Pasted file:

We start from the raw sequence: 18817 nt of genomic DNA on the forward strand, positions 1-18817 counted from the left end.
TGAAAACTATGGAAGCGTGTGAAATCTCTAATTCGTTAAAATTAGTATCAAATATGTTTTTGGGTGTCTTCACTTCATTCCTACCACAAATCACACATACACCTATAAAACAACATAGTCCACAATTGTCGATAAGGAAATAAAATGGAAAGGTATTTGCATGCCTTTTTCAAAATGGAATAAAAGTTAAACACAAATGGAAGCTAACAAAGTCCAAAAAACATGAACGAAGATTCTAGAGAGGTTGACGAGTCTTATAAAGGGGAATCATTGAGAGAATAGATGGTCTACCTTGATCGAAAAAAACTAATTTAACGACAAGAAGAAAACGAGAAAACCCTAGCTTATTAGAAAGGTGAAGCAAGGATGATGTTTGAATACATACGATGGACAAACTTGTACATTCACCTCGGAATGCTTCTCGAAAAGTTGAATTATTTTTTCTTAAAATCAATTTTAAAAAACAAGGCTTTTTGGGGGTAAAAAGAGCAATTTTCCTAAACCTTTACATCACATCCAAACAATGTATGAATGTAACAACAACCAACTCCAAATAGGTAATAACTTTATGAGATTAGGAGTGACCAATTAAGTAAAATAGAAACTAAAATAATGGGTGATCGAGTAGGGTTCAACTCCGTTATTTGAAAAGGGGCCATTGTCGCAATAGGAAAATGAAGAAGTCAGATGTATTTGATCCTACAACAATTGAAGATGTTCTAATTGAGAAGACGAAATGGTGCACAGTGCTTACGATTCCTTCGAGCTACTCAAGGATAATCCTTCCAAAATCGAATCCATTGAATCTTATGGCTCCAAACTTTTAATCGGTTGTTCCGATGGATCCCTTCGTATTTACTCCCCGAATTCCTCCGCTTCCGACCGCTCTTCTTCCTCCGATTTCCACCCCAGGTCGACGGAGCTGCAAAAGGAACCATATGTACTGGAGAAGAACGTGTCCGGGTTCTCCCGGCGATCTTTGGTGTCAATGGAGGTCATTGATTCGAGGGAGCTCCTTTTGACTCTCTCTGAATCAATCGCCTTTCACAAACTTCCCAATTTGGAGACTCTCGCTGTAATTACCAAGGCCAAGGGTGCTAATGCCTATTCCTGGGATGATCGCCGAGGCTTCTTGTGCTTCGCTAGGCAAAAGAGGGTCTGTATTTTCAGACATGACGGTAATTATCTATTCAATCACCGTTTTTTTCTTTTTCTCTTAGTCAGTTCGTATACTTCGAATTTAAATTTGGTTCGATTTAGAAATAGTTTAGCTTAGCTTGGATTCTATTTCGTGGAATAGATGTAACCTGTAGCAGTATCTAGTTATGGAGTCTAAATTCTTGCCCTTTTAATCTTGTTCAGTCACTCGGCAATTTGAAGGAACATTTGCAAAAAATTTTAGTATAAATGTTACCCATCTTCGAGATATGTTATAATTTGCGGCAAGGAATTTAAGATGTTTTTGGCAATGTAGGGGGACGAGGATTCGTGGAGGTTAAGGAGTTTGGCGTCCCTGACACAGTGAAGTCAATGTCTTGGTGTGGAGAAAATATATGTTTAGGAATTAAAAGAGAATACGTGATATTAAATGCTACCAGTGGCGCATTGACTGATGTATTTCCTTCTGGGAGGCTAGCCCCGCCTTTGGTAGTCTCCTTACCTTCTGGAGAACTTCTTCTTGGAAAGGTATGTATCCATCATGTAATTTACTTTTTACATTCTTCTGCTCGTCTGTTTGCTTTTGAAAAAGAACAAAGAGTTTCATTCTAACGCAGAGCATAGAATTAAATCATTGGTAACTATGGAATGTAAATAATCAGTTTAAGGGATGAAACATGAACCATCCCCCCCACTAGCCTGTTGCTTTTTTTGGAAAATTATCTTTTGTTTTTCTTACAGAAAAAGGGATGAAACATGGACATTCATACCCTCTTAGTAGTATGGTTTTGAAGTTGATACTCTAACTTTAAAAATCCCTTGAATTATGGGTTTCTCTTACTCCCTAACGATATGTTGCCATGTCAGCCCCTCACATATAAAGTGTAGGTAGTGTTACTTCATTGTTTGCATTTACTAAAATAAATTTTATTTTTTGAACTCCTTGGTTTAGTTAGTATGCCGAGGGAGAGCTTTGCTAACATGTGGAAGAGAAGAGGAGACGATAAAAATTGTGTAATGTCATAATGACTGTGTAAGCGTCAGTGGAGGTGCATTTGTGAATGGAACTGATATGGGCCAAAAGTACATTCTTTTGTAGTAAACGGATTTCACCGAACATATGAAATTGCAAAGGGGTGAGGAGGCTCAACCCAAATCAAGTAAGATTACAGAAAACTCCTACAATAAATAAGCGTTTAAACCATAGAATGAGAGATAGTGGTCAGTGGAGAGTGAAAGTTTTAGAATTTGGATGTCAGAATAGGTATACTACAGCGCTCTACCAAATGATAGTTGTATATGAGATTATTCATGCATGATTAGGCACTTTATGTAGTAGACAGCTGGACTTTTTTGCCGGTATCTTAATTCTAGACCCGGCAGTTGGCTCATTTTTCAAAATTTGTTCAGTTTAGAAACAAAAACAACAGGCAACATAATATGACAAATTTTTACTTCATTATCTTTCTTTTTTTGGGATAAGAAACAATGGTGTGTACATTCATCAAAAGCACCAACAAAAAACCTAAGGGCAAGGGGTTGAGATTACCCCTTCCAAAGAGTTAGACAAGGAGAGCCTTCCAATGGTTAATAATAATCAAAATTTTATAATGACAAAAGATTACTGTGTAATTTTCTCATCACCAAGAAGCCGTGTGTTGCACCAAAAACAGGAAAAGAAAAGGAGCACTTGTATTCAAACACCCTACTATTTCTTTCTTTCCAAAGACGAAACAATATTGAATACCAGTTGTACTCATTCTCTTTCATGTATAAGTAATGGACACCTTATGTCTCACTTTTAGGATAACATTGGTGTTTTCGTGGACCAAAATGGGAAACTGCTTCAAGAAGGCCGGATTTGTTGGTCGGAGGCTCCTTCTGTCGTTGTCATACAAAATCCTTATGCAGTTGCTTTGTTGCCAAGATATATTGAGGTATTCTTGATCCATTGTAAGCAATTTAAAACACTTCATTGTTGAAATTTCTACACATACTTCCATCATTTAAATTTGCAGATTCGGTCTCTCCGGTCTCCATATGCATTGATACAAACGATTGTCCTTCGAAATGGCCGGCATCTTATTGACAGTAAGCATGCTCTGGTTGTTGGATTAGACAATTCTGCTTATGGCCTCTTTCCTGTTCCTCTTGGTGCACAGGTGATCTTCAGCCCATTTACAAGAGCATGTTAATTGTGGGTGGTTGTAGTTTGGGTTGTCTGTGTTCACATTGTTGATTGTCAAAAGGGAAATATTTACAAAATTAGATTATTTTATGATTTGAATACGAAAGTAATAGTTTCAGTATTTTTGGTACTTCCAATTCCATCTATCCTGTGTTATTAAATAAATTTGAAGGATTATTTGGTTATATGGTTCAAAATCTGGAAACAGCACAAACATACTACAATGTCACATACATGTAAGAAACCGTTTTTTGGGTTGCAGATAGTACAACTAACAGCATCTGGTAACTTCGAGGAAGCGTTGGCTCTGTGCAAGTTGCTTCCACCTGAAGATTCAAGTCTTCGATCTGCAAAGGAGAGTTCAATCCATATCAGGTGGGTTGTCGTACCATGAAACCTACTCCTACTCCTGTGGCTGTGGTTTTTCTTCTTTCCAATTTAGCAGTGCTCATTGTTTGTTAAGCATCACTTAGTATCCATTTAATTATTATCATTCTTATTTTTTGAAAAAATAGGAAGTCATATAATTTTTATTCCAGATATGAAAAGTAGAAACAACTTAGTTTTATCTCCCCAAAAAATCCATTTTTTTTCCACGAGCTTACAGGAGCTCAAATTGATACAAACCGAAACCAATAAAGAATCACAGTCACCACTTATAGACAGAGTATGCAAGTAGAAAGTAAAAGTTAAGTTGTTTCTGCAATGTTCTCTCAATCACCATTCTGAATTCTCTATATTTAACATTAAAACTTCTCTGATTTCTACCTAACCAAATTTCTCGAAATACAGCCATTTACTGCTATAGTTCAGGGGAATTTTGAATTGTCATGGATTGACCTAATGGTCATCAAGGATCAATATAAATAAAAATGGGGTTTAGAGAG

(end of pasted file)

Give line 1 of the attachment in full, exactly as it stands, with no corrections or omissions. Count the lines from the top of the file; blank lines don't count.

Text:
We start from the raw sequence: 18817 nt of genomic DNA on the forward strand, positions 1-18817 counted from the left end.